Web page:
Tuesday, May 17, 2011

Hard Times by Charles Dickens

A few years ago, along with countless other readers I fell in love with Elizabeth Gaskell's North and South after discovering it first through the BBC mini-series. Reading N&S prompted me to read more of Gaskell and I spent about a year reading her front-to-back while I read the wonderful Jenny Uglow bio of her. In the bio, I learned about what a patronizing rat Charles Dickens was to Gaskell, how he upstaged her N&S with his own Hard Times, and how he blamed N&S for the decline in readership of his periodical Household Words.

This is my way of saying that I read Hard Times with an agenda. This Classics Circuit tour may be an Austen vs. Dickens throw-down, but for me it is a Dickens vs. Gaskell Main Event, with Hard Times going head-to-head with N&S.

Suffice it to say that Hard Times is one of the weakest Victorian novels I've ever read. My personal vendetta aside, I just didn't like it. I found the first half of the book to be a series of character sketches--well, actually caricatures--and the second half to be a fairly interesting, but conventional short story. I like good writing, writing that takes my breath away and makes me sit up straight and see things in a new and clearer way. I didn't find that in Hard Times--it felt slick and jaded and calculating.

After I finished Hard Times, I did a bit of reading about where Dickens was in his life and career when he wrote the book and the response to it by critics since its publication. This actually turned out to be a more interesting project than reading the book itself, which really was a slog-fest.

I found an absolutely wonderful Norton Critical Edition of the novel that also had a terrific section called Backgrounds, Sources, and Contempory Reactions.

Hard Times was the tenth novel by Dickens, written between January and August 1854, when he was 42 years old. Chronologically, it comes after Bleak House and before A Tale of Two Cities. It was written for serial publication in Dickens' periodical Household Words, and its full title is Hard Times - For These Times.

It was written while Dickens was still living with his wife, albeit unhappily, and before he met his mistress, Ellen Ternan. As such, it reflects a bitter, discouraged, tired outlook and in my view is little more than propaganda for a position that it's not clear that Dickens completely supported.

The novel takes place in Coketown, a northern industrial town based on Preston, which was the scene of a prolonged strike by loom-workers. Dickens visited the town very briefly, attended one meeting of the workers and listened to part of one speech by a labour organizer. Based on this thin research, he wrote a story in which he satirizes Utilitarianism and political economy using characters that are one-dimensional. I found Hard Times to be little more than a morality play and not a good one at that. The good are very good and are rewarded for their virtues, the bad are very bad and are punished for their vices.

Despite John Ruskin's assertion that Hard Times was Dickens' best novel, most contemporary critics found much to dislike and it wasn't until the late twentieth century that many fans of the book appeared. It seems that currently the novel is held in high regard by the academic world, but the pieces I read in the Norton Critical Edition failed to sway me into liking it, especially when I compare it to Gaskell's N&S.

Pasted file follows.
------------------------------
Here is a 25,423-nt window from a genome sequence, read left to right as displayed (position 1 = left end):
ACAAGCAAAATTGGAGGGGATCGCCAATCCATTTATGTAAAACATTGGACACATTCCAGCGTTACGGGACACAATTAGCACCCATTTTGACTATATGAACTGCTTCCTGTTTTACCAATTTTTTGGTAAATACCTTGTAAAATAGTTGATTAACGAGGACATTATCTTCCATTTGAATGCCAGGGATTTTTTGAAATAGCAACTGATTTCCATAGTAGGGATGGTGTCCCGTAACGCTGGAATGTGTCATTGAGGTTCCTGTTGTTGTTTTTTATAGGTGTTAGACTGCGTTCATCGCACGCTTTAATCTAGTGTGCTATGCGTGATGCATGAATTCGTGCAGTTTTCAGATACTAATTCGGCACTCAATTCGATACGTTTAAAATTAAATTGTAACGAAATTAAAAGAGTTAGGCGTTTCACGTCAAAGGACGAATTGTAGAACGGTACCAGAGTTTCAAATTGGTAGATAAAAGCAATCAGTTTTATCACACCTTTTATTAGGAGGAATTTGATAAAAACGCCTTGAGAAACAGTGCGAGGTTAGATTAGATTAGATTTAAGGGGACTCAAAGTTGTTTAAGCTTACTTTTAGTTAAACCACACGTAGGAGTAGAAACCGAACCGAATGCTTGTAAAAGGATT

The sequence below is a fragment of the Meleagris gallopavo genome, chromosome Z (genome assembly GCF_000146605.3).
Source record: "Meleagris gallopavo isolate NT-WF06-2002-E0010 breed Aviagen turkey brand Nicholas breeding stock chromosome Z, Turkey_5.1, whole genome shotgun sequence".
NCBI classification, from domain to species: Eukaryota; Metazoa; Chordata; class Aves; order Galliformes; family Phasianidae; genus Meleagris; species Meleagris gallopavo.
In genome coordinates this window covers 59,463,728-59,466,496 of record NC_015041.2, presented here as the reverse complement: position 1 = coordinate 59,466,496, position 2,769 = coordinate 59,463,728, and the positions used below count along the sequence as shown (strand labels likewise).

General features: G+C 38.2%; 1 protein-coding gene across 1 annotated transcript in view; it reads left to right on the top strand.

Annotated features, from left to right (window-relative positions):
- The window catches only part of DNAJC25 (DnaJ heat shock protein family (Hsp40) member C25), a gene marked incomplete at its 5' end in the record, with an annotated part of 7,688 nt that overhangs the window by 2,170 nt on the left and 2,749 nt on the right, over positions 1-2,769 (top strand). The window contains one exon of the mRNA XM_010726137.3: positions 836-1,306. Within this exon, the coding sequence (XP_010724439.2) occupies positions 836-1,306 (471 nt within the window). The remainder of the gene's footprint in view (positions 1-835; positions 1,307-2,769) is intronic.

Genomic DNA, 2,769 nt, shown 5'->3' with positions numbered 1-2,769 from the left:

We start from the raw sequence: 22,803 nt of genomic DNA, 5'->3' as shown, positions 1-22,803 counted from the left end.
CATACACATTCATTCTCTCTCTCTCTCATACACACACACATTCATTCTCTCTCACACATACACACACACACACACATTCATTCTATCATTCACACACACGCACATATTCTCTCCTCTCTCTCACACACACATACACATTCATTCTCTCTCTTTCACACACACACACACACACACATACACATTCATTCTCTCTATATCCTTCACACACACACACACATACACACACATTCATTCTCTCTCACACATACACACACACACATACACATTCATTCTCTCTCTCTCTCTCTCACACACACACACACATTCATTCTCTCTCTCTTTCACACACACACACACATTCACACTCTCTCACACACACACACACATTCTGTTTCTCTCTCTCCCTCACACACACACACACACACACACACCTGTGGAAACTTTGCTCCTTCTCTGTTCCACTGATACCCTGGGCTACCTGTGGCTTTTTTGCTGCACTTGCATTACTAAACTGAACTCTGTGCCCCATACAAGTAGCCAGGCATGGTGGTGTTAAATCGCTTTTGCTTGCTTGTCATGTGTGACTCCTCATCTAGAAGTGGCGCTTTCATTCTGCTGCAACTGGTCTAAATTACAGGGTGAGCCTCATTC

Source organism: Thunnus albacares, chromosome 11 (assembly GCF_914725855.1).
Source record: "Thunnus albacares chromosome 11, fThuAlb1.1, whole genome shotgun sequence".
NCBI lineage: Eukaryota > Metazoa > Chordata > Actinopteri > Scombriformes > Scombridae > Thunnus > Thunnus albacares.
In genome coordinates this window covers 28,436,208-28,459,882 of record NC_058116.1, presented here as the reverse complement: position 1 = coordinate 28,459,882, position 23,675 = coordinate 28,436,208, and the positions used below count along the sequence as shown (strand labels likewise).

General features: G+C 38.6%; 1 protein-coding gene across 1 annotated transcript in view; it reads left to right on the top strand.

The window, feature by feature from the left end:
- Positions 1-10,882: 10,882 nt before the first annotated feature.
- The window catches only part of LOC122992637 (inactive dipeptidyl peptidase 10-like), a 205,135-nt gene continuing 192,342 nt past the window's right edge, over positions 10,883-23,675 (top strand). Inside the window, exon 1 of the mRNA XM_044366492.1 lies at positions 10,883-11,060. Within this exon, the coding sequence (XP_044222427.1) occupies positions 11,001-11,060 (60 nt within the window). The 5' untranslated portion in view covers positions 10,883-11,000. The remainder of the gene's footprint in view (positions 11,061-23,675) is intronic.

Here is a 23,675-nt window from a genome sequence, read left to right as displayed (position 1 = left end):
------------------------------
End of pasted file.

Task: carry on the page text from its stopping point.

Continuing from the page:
What I love about N&S is that there are no clear-cut good people versus bad people, with perhaps the sole exception of Fanny Thornton, and this cuts across class. Margaret Hale is a dutiful daughter with a large heart but prejudiced and, at times, arrogant; John Thornton is a harsh master with an open mind and compassionate nature; Mrs. Thornton is fiercely loyal and stern with deep maternal affection and pride, and so it goes. These are people, real people with real qualities trying to make their way as best they can in a world that can be confusing and frightening.

In Hard Times, the people in charge (i.e., the mill owners, the labour leaders, the politicians, etc.) are bad people--they are narrow, peevish, and self-serving, as reflected in their names...Mr. Bounderby, Mr. Gradgrind, Mr M'Choakumchild, Mrs. Sparsit, Mr. Slackbridge. The poor and the vulnerable are good people--Old Stephen, Mrs. Pegler, Rachael, Sissy Jupe, and the circus performers. These aren't real people, they're stock characters who don't sound or act like real people but give speeches and utter platitudes.

The world of Hard Times almost seems Suessical--the education system that Dickens lampoons (i.e., based entirely on the teaching of facts) is so prepousterous that it can't be taken as a serious threat. Jane Sinnett wrote an anonymous review of Hard Times in the Westminster Review in October 1854 in which she says of the education system described in Hard Times "we are not aware of such a system being in operation anywhere in England." Perhaps I am simply not a fan of satire, and Hard Times is nothing if not satirical.

One of the things I like best about Elizabeth Gaskell is that she felt that she had been given a gift (i.e., her ability to tell a good story), and she tried to use it to make the world a better place. Why then do I have such a problem with Dickens trying to do the same thing? I think it comes down to intent.

Dickens wanted to move from being perceived as merely a popular novelist to serious social reformer, and the result is that Hard Times reads like a political tract. Gaskell, on the other hand, was motivated by the desire to tell both sides of a story so that each could find common ground with the other. It's a common adage that writers do best when they write what they know. Dickens didn't take the time to know the people of the northern industrial towns, neither the masters nor the hands, and so Hard Times, his story about them, rings false regardless of the wit, energy, and skill that he brings to it.